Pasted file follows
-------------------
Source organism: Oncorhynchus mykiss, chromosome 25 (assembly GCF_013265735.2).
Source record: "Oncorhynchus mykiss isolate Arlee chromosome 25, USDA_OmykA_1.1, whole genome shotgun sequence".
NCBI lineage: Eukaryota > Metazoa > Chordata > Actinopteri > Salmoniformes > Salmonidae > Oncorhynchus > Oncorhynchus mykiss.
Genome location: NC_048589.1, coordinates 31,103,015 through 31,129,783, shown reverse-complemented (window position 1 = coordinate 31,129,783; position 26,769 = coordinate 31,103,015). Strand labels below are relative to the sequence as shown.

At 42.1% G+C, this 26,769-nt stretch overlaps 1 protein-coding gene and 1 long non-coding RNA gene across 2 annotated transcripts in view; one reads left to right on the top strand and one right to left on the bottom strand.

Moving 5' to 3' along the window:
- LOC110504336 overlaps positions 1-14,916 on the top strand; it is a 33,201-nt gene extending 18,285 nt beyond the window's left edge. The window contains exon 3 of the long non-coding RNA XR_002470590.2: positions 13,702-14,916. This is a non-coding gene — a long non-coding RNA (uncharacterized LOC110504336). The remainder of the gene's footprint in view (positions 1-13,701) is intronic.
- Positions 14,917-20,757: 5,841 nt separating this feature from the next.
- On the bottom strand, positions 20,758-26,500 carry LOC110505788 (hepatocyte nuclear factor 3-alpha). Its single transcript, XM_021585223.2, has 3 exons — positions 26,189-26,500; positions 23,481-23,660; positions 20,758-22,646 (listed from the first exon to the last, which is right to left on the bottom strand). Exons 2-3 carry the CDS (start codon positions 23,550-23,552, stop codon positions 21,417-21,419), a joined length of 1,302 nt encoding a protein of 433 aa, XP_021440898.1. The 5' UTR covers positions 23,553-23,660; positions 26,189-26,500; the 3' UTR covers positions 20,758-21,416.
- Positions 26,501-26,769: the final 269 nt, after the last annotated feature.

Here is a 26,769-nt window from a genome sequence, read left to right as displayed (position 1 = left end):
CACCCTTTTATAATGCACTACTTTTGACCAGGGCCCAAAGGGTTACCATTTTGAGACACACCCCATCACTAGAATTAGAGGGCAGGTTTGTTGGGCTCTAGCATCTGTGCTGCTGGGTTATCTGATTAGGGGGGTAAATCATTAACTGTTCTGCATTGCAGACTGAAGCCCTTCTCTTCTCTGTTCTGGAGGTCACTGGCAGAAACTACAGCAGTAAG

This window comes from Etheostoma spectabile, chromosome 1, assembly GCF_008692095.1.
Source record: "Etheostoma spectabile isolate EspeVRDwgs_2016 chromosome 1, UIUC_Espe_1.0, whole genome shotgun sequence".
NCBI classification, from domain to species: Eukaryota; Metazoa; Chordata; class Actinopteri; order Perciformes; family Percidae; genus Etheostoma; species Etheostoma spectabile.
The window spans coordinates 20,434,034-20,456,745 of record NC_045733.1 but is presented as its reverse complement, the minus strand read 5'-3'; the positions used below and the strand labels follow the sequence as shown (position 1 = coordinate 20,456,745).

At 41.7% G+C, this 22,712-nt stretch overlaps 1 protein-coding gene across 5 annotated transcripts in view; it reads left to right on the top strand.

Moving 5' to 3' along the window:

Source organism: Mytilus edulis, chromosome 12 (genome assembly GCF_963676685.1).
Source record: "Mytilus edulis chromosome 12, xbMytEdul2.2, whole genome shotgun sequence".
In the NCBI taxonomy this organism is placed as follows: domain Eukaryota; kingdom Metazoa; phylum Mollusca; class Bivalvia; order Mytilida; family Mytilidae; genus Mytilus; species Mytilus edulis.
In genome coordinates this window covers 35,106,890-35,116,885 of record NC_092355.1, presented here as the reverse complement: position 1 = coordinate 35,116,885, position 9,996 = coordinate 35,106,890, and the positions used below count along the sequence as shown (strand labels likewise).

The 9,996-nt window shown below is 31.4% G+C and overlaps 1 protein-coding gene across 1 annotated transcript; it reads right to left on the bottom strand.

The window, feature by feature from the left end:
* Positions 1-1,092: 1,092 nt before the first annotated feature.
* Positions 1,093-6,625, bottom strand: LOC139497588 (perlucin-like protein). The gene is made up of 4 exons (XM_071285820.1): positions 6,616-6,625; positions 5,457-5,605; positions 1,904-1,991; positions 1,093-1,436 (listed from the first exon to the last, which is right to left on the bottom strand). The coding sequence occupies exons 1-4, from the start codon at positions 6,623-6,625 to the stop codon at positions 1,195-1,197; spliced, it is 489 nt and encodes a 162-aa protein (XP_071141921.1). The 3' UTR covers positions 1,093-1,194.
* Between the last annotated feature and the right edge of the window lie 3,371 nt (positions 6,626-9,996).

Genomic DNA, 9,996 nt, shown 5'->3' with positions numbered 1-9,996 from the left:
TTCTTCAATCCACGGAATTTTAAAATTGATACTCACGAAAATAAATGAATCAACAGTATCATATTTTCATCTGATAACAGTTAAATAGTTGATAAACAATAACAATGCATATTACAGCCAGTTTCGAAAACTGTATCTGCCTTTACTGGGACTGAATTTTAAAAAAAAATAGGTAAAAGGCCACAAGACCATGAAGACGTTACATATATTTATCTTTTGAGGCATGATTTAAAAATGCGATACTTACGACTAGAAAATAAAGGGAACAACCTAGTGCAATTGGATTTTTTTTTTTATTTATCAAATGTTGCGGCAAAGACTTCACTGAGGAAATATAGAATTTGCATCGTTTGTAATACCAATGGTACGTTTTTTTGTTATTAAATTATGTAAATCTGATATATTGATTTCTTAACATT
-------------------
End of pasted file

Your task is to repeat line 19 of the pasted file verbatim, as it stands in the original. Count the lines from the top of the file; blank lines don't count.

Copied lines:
Source organism: Mytilus edulis, chromosome 12 (genome assembly GCF_963676685.1).